My extended family thinks it's covid related and it's the start of something worse.

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1 hour ago, Armchair General said:

Kind of off-topic, but is anyone else having trouble how getting an roll quarters in the States? Because nobody is giving them out, nowadays and I don't feel like" stealing" some from an laundromat.

 

 My extended family thinks it's covid related and it's the start of something worse.

I personally haven't had that issue, but that might just be due to where I live. I can frankly see currency issues continuing and being exacerbated as this virus continues. Probably measures to restrict currency being produced in order to try and drive the value of U.S. money up again, which will bring up the economy by relation. At least that's the theory if what I've read is correct.

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I'm wondering; it's clear to me based on how cases have fluctuated in the past few weeks in the U.S. that the administration has done a bad job of handling the pandemic (cold as ice take, I know). That being said, how should the U.S. government be working with state governments to better contain the number of cases and mitigate the spread of the outbreak? I know there's only so much you can do to stop individuals from making dumb decisions, but since there's likely more U.S. officials COULD be doing, what measures should they be taken that they haven't?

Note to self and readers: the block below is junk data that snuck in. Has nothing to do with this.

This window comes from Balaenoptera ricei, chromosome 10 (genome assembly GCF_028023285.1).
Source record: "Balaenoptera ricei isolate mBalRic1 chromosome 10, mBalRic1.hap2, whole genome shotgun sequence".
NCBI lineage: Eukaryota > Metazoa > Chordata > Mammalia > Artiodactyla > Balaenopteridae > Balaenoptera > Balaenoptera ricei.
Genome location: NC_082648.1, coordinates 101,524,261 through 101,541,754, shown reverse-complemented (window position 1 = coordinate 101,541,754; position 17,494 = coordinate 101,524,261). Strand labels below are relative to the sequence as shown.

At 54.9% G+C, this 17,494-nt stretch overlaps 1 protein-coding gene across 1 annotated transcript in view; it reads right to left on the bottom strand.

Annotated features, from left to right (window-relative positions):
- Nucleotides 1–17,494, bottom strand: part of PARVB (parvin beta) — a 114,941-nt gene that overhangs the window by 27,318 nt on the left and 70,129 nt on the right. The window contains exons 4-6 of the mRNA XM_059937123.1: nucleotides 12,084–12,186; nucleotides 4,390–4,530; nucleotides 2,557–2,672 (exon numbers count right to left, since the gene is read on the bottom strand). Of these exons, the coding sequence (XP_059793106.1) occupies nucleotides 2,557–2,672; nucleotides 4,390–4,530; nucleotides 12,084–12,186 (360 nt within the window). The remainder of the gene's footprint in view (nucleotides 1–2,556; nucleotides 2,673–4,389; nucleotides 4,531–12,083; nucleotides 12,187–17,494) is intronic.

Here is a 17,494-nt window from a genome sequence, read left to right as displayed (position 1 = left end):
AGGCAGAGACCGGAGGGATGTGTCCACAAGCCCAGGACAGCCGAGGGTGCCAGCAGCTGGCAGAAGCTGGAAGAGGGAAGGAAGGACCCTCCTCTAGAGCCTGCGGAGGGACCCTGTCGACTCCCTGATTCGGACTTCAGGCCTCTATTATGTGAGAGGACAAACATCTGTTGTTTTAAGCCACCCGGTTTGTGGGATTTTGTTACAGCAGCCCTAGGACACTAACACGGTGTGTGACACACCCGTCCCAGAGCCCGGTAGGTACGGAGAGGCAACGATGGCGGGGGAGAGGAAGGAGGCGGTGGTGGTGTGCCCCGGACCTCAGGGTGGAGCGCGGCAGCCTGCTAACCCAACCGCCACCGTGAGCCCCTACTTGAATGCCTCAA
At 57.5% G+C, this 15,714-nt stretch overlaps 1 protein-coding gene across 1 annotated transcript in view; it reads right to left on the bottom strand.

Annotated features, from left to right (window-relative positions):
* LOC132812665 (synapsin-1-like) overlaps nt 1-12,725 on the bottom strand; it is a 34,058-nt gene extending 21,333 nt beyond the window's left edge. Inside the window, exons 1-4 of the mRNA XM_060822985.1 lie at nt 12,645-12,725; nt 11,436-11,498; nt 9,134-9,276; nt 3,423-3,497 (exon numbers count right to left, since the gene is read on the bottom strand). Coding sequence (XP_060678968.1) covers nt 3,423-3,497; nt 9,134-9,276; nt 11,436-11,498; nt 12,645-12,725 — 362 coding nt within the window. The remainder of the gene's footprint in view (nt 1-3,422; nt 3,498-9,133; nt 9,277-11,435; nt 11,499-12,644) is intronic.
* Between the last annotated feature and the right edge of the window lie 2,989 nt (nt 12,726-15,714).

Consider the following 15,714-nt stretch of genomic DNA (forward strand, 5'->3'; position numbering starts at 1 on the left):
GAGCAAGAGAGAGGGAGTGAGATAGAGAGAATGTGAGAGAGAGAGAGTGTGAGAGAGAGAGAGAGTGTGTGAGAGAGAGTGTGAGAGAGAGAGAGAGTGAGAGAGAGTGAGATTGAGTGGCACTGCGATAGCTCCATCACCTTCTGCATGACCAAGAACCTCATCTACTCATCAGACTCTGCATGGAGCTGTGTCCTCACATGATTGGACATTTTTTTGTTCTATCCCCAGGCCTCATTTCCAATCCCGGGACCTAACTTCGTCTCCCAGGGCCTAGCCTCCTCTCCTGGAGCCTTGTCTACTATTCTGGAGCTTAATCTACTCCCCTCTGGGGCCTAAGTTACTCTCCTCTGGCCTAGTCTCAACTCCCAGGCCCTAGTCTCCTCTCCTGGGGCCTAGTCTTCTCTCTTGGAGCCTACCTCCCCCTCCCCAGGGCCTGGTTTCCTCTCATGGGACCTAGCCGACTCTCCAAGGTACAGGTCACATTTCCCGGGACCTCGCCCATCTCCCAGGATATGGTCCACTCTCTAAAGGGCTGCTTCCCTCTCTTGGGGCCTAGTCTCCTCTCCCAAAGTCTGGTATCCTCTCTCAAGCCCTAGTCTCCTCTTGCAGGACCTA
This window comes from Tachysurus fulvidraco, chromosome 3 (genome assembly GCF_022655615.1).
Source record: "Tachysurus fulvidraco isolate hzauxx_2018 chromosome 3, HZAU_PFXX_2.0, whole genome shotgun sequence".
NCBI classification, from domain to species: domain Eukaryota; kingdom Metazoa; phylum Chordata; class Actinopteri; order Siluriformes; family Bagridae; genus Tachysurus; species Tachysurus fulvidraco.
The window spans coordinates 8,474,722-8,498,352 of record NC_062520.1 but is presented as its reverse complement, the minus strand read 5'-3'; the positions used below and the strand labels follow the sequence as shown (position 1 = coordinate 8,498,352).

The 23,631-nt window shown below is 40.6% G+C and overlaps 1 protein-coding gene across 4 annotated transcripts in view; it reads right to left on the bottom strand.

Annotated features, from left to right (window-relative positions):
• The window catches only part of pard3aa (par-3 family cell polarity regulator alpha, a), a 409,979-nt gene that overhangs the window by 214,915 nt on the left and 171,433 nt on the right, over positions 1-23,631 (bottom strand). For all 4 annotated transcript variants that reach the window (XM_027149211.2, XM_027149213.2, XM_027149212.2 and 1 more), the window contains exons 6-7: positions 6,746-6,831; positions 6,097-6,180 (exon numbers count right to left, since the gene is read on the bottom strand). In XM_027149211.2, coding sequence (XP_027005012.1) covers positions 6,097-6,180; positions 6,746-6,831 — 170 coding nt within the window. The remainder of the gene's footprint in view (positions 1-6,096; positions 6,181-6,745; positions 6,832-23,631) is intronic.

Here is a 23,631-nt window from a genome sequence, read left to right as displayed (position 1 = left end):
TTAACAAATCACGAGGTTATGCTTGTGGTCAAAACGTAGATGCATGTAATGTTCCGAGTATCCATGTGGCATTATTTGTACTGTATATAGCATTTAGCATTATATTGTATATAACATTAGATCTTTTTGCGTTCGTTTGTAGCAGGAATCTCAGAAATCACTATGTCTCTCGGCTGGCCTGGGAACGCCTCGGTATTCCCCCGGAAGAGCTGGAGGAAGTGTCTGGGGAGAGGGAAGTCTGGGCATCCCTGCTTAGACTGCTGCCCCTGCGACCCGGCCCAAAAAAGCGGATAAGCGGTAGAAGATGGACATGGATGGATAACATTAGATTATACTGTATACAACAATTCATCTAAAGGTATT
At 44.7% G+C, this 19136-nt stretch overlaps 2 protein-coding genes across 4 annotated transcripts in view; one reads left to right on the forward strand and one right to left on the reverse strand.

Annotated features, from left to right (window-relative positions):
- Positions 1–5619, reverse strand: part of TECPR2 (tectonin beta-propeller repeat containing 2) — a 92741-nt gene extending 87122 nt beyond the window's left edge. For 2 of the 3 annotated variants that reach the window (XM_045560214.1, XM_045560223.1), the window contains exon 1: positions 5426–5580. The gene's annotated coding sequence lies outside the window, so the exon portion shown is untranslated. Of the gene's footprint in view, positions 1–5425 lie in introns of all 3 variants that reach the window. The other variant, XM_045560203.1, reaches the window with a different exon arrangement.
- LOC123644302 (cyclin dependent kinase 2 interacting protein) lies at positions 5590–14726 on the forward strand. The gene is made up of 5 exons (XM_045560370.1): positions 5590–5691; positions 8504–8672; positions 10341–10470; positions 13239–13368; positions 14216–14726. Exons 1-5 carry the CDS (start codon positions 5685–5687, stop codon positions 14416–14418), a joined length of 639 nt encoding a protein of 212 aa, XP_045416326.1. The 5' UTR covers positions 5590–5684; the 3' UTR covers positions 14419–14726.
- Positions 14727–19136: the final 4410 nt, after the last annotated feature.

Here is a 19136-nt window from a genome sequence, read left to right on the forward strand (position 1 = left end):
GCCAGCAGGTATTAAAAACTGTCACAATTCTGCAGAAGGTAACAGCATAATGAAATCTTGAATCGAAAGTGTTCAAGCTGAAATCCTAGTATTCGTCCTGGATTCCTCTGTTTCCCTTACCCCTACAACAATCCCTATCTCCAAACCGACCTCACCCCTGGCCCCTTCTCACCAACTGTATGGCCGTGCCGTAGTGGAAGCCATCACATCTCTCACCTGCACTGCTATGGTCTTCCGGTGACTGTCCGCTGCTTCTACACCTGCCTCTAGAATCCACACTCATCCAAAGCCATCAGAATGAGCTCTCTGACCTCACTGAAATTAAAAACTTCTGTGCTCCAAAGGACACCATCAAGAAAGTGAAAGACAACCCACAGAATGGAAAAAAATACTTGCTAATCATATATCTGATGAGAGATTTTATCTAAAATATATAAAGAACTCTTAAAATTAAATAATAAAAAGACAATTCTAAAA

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1 hour ago, Deenward said:

I'm wondering; it's clear to me based on how cases have fluctuated in the past few weeks in the U.S. that the administration has done a bad job of handling the pandemic (cold as ice take, I know). That being said, how should the U.S. government be working with state governments to better contain the number of cases and mitigate the spread of the outbreak? I know there's only so much you can do to stop individuals from making dumb decisions, but since there's likely more U.S. officials COULD be doing, what measures should they be taken that they haven't?